Although FDA acknowledges that it is “neither practical nor feasible to have registries that address every medical device problem or issue,” the Agency believes that targeted registries in key product areas can “enhance public health and be cost-effective for industry, health care providers and payers.” These “product areas of high importance” can be determined by the “large public health need, patient exposure, uncertain long-term or real-word device performance, or societal cost.” While it is not seeking to centralize or regulate the registries, FDA proposes to continue to help facilitate the creation and maintenance of medical device registries. FDA intends to hold public workshops to discuss how medical device registries could be useful for medical device surveillance and assessment of benefits and risks.3
Modernizing Adverse Event Reporting
Because of the limitations of spontaneous reporting of postmarket medical device adverse events, FDA acknowledges that modernizing adverse event reporting and analysis is a “key requirement of a comprehensive medical device postmarket surveillance system.” In its report, the Agency discusses several activities to improve and modernize adverse event reporting, including:
- The use of automated adverse event reporting systems (e.g., software capable of exporting real-time adverse event reports with UDI information from hospital incident reporting systems to FDA) to automatically detect and report adverse events related to specific devices to improve the number and quality of the adverse event reports and more regularly alert FDA;
- Increasing the use of electronic reporting of medical device adverse events to enhance the timeliness, quality, and efficiency of reporting and surveillance;
- Developing and implementing a mobile application for reporting medical device adverse events to increase the submission of voluntary adverse event reports;
- Developing a new adverse reporting system (FDA Adverse Event Reporting System (FAERS)) to replace the Manufacturer and User Facility Device Experience (MAUDE) database as MAUDE is exceeding its design capacity and cannot take advantage of modern analytical capabilities; and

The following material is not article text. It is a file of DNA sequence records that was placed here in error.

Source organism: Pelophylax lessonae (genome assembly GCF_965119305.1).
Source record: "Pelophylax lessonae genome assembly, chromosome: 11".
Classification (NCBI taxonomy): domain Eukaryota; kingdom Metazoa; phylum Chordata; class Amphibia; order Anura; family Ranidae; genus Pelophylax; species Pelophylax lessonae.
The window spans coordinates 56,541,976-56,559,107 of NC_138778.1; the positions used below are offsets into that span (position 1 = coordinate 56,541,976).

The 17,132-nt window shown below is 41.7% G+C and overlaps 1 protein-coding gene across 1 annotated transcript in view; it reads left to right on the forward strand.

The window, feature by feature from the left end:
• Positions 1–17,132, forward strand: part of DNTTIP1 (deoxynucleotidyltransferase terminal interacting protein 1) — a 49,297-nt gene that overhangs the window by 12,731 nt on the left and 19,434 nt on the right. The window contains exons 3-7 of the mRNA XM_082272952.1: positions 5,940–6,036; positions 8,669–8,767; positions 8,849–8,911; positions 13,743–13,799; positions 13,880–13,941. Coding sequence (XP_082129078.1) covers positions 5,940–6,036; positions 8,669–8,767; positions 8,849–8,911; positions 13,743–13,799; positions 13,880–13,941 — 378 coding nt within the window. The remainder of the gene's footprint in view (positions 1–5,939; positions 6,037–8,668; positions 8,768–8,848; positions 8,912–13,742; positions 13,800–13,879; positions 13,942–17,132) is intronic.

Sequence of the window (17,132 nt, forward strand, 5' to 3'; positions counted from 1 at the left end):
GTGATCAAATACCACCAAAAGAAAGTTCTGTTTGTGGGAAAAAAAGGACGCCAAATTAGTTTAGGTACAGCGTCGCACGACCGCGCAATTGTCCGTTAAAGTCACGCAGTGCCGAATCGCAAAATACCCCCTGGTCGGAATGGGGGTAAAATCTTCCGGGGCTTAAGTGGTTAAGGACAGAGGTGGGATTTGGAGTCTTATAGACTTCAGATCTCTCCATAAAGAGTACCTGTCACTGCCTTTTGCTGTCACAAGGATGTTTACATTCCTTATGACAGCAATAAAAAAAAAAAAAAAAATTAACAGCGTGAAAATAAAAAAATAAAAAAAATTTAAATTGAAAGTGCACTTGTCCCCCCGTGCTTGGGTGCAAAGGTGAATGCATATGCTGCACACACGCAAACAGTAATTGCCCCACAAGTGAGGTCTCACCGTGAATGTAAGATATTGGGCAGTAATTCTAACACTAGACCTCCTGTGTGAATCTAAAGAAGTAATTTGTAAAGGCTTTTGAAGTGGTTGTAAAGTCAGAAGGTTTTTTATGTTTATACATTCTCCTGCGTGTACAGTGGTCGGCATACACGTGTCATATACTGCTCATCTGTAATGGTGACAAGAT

- Examining the use of automated, computerized statistical methods to focus on identifying patterns of association and more rapidly identify safety signals.
Developing New Methods for Evidence Generation, Synthesis and Appraisal
FDA believes that new methods for evidence generation, synthesis, and appraisal “will improve the efficiency and quality of decision-making by identifying new and better ways to leverage existing data sources by providing more timely information about the benefits and risks of marketed products, and by translating data into knowledge to help better inform regulatory and clinical decisions.” In its report the Agency includes several approaches it is exploring to generate, synthesize, and interpret postmarketing information, including:
- The use of quantitative decision analysis to better quantify the benefits and risks of a medical device;
- Combining medical device performance and clinical outcome data from diverse sources to provide a comprehensive, up-to-date benefit-risk profile for a device and developing data standards to promote the efficient sharing of information;
- The use of automated signal detection software to promptly identify safety signals, e.g., the Data Extraction and Longitudinal Time Analysis applied to cardiovascular device registries to detect safety signals for approved cardiovascular devices; and
- Establishing a process for timely evaluation and management of safety signals.